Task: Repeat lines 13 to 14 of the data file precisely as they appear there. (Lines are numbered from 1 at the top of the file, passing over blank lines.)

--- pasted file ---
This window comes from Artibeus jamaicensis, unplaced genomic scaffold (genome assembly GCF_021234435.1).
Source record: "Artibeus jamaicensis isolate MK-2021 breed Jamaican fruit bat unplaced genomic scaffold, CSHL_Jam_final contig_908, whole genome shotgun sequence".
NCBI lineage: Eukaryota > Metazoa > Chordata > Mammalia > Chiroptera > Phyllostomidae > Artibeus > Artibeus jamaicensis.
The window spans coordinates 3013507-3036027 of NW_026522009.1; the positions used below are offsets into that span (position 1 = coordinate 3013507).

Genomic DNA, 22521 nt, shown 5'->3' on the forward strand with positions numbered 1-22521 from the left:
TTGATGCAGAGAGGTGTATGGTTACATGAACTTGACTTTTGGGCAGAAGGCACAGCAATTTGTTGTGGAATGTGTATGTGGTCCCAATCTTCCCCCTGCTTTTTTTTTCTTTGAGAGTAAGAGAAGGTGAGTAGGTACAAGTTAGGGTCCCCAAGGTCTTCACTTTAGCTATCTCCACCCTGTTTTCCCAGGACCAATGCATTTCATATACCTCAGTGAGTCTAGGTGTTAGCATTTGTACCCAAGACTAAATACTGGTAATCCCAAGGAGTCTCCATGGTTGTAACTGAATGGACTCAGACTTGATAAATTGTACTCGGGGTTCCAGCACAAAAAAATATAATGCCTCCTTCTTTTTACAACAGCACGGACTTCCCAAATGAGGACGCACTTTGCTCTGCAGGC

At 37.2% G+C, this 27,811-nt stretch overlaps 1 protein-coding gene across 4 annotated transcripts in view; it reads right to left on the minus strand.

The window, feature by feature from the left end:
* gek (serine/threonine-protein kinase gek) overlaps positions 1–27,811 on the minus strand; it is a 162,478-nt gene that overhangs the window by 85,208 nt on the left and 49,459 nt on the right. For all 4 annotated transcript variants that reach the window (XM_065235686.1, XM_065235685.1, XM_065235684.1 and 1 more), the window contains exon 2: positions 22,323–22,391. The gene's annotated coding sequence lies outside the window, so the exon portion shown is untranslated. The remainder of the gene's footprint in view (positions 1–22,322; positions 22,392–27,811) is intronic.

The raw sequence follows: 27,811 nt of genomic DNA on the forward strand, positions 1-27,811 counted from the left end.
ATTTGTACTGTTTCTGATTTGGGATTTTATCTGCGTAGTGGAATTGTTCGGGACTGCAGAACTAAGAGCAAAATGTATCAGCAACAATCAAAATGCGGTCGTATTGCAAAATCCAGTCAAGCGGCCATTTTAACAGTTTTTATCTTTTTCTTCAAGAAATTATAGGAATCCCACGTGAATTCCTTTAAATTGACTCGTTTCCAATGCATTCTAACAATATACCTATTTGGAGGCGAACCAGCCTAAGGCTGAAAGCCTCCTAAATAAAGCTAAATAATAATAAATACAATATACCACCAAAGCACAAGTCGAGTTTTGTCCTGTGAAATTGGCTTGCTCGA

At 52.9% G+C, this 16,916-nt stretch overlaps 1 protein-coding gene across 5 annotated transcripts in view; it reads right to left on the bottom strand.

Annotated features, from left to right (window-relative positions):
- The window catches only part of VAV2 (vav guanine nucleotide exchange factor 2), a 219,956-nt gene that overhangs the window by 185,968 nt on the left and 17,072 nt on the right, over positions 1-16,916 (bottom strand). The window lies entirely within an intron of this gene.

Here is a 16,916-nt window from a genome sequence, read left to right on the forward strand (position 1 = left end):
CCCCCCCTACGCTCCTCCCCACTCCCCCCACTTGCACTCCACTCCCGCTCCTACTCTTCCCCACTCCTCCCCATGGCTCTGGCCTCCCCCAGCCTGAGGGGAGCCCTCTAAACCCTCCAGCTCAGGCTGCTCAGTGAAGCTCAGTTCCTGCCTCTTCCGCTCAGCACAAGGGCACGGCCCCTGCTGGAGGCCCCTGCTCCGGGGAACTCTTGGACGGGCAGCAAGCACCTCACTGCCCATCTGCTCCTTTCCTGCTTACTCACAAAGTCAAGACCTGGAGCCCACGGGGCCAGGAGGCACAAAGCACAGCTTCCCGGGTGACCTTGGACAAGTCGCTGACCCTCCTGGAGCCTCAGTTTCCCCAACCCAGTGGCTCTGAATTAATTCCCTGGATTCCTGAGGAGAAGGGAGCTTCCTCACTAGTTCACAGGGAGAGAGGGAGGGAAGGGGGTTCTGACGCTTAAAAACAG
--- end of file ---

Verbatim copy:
Annotated features, from left to right (window-relative positions):
- The window catches only part of VAV2 (vav guanine nucleotide exchange factor 2), a 219,956-nt gene that overhangs the window by 185,968 nt on the left and 17,072 nt on the right, over positions 1-16,916 (bottom strand). The window lies entirely within an intron of this gene.